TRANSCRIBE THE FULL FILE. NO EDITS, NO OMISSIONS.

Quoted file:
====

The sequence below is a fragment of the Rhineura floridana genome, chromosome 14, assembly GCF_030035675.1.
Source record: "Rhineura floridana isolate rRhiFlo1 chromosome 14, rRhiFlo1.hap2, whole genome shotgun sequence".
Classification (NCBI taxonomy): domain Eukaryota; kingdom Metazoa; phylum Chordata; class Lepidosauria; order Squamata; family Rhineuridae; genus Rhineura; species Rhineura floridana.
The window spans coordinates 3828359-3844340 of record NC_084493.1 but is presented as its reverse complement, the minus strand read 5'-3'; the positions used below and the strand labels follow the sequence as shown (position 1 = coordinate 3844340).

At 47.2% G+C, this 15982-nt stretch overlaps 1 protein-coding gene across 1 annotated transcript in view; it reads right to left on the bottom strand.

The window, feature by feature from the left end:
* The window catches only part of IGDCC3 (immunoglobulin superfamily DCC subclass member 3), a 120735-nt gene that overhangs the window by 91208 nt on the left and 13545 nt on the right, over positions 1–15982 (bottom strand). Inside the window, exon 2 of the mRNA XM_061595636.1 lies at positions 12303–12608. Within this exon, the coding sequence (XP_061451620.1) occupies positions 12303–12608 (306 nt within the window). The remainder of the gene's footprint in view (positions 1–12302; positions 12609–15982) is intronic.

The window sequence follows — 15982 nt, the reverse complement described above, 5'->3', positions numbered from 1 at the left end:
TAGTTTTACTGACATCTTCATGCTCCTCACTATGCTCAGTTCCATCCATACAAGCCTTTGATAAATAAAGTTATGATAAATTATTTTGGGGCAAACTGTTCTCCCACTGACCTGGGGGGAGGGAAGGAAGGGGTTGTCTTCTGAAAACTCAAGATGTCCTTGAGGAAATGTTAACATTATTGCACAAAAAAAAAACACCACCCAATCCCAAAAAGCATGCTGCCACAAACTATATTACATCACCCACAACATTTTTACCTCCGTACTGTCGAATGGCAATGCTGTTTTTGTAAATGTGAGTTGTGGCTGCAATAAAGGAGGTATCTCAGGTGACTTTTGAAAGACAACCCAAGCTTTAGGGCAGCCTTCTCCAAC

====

The sequence below is a fragment of the Rhineura floridana genome, chromosome 14, assembly GCF_030035675.1.
Source record: "Rhineura floridana isolate rRhiFlo1 chromosome 14, rRhiFlo1.hap2, whole genome shotgun sequence".
Classification (NCBI taxonomy): domain Eukaryota; kingdom Metazoa; phylum Chordata; class Lepidosauria; order Squamata; family Rhineuridae; genus Rhineura; species Rhineura floridana.
The window spans coordinates 3828359-3844340 of record NC_084493.1 but is presented as its reverse complement, the minus strand read 5'-3'; the positions used below and the strand labels follow the sequence as shown (position 1 = coordinate 3844340).

At 47.2% G+C, this 15982-nt stretch overlaps 1 protein-coding gene across 1 annotated transcript in view; it reads right to left on the bottom strand.

The window, feature by feature from the left end:
* The window catches only part of IGDCC3 (immunoglobulin superfamily DCC subclass member 3), a 120735-nt gene that overhangs the window by 91208 nt on the left and 13545 nt on the right, over positions 1–15982 (bottom strand). Inside the window, exon 2 of the mRNA XM_061595636.1 lies at positions 12303–12608. Within this exon, the coding sequence (XP_061451620.1) occupies positions 12303–12608 (306 nt within the window). The remainder of the gene's footprint in view (positions 1–12302; positions 12609–15982) is intronic.

The window sequence follows — 15982 nt, the reverse complement described above, 5'->3', positions numbered from 1 at the left end:
TAGTTTTACTGACATCTTCATGCTCCTCACTATGCTCAGTTCCATCCATACAAGCCTTTGATAAATAAAGTTATGATAAATTATTTTGGGGCAAACTGTTCTCCCACTGACCTGGGGGGAGGGAAGGAAGGGGTTGTCTTCTGAAAACTCAAGATGTCCTTGAGGAAATGTTAACATTATTGCACAAAAAAAAAACACCACCCAATCCCAAAAAGCATGCTGCCACAAACTATATTACATCACCCACAACATTTTTACCTCCGTACTGTCGAATGGCAATGCTGTTTTTGTAAATGTGAGTTGTGGCTGCAATAAAGGAGGTATCTCAGGTGACTTTTGAAAGACAACCCAAGCTTTAGGGCAGCCTTCTCCAAC